In this framework, the Office of the United Nations High Commissioner for Human Rights in Colombia registered 110 cases of people tried after court order, including 15 women who were arrested and jailed. In 85 of the cases registered, the Attorney General’s Office included the crime of criminal conspiracy for terrorist purposes, and in 54 cases the charge was terrorism. In those cases, the defendants were arrested and jailed. Besides other inflations by the prosecutors of the type of crimes committed, the report points out that the prosecutors filed those charged when their own agency had approved in 2016 a directive establishing textually that “the crime of terrorism is not to be used, under any circumstances, to repress violent conduct in a demonstration.”
In the report, the UN also explains emblematic cases that illustrate the complex activities of the legal system during the National Strike. Some of those were: The Attorney General’s Office, for example, had made use of the private lives of the women as material to be investigated. In Bucaramanga, the Police and the prosecutors had intimidated human rights defenders, basing it on the stigmatizations of several social organizations. In cities like Medellín and Bogotá, the former Esmad—now called Unit for Dialog and Maintenance of Order–, attacked demonstrators and caused serious injuries; in other cases, the rapporteurs saw proof of the criminalization of protest.
Besides exposing the emblematic cases of arbitrary arrests, the report mentions how the members of Colombian society who demonstrated were subjected to the criminalization of the protest. The UN pointed out that, according to International Humanitarian Law (DIH), “governments not only have the negative obligation to abstain from inappropriate interference in the rights to meet and associate together peacefully, but they also have the positive obligation to facilitate and protect those rights in conformity with international human rights regulations.”
Right now, President Gustavo Petro made the decision to designate seven “spokesmen for peace” to accompany the mission to solve social conflicts in this country, to promote reconciliation and peaceful coexistence in the framework of his project of “total peace”. The “spokesmen for peace” are members of social and/or humanitarian organizations that are being investigated and that have not been convicted in the trials related to the National Strike, and who have been recognized for their leadership. Among the seven “spokesmen” are: Adriana Esperanza Bermeo Súa, Santiago Márquez Charris, and Laura Camila Ramírez Enciso. Five of them are in jail and two are under house arrest.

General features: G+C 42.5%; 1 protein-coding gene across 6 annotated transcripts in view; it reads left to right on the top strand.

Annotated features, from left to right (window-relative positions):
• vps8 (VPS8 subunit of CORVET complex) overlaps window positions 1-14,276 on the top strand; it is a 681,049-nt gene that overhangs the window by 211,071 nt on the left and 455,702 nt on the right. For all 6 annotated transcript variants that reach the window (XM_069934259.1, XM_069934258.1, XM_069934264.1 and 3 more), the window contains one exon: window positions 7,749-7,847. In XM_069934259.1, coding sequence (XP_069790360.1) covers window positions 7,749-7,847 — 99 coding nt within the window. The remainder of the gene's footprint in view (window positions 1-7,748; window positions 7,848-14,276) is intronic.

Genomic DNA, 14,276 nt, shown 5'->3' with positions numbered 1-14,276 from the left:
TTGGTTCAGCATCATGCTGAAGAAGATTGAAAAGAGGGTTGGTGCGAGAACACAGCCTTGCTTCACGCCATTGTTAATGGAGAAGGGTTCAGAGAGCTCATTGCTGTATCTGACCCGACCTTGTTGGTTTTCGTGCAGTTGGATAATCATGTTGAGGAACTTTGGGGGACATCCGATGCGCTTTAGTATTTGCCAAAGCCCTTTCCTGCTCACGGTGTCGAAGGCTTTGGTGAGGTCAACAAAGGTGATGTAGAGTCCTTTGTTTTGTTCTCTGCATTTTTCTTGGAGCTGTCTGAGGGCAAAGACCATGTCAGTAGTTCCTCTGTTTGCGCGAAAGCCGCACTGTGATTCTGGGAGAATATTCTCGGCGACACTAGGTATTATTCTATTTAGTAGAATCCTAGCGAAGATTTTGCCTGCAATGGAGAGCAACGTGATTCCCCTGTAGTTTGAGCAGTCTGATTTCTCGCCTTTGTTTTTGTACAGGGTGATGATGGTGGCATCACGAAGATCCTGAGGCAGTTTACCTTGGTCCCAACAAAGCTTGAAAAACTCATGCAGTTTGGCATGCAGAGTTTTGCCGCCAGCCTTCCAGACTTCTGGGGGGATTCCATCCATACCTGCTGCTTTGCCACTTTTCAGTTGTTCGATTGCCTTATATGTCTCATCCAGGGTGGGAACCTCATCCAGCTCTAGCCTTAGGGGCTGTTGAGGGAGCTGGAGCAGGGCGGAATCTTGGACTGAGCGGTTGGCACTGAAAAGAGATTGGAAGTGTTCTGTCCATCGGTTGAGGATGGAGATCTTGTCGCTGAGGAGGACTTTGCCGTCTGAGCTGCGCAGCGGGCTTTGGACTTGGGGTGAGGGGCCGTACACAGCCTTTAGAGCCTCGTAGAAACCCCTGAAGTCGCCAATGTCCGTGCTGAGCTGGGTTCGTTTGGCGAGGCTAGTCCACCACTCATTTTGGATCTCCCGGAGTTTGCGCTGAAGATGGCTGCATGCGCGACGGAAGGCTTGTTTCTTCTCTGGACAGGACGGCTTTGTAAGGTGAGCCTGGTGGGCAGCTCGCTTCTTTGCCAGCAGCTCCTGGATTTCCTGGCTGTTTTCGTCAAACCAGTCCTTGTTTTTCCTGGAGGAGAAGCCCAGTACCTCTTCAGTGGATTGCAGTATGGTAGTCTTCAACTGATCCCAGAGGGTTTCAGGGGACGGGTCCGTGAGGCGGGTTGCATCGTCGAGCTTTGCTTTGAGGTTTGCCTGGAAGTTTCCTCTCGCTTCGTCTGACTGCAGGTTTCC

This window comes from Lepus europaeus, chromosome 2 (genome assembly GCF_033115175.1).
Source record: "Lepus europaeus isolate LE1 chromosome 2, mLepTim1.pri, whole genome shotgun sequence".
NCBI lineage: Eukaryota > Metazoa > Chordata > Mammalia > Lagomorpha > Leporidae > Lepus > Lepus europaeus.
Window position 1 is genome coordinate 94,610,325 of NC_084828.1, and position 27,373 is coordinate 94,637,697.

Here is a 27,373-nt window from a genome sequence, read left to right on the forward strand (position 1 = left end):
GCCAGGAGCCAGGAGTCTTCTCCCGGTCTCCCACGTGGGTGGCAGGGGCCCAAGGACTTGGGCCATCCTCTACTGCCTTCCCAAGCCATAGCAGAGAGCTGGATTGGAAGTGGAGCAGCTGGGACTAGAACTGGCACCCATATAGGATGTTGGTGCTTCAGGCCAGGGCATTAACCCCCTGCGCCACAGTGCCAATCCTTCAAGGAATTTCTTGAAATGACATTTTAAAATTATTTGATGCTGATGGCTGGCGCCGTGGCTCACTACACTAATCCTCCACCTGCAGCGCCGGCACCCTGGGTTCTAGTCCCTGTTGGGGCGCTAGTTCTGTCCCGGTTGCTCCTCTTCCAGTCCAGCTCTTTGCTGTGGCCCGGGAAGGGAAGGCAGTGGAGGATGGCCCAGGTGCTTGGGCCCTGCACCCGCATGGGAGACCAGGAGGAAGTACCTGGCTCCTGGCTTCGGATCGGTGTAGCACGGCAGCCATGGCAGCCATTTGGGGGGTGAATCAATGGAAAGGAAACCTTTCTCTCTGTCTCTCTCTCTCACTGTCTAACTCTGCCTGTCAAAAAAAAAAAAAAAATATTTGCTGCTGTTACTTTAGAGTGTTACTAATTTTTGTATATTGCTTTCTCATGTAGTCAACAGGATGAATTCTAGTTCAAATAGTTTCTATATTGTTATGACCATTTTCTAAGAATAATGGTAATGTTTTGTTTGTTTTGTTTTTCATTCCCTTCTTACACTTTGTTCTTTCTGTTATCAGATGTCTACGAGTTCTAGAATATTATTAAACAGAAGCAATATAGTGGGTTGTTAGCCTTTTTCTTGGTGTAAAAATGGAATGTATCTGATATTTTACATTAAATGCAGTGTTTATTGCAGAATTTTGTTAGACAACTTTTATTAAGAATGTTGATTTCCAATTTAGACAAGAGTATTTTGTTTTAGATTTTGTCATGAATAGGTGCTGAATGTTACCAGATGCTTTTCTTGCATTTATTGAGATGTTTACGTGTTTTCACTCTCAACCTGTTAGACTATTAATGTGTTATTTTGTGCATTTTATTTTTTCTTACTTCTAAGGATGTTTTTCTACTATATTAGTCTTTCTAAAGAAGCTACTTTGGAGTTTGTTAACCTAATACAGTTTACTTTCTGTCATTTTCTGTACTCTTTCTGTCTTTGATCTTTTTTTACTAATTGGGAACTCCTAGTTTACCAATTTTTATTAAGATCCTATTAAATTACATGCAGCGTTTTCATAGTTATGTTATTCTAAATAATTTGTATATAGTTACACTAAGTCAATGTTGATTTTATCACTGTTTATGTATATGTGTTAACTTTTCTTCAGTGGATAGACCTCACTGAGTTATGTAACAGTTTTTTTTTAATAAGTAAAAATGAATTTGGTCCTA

“Without trying to pass judgment on the information we have seen, we would like to express our deep concern about the previously described allegations. We are particularly disturbed by the apparent wrongful use of criminal law and charging power of the government to prosecute people who exercise their right to peaceful meetings, their rights of association, and their right to free expression. In the same manner we are worried about the alleged repression and stigmatization of human rights defense reporters and attorneys who defend people who have been prosecuted in the framework of these proceedings,” said the rapporteurs.
Also, the report makes an important and worrisome point about the profound discrimination that exists against women, with stereotypes about their allegedly “appropriate” role in society that may have been perpetuated by the actions of the judicial authorities during the 2021 protests. “We remind you that it is the government’s obligation to guarantee to women their right to participate in the nongovernmental organizations and associations that they occupy in the public life and politics of the country,” states the report.
Finally, while the United Nations Organization, which stands up for human rights, waits for a response from the Colombian government to its observations, it expects that it will adopt all of the measures necessary to protect the rights and liberties of the people mentioned in the report, and that it will investigate, charge and try, and impose appropriate sanctions on any person found responsible for the violations cited. “We will be expressing our concerns publicly in the near future, and we believe that the reports received are sufficiently reliable to indicate that there exists a concern that justifies immediate attention,” states the tough report, and further, it finds that public opinion must be informed about the potential implications related to the situations that were described.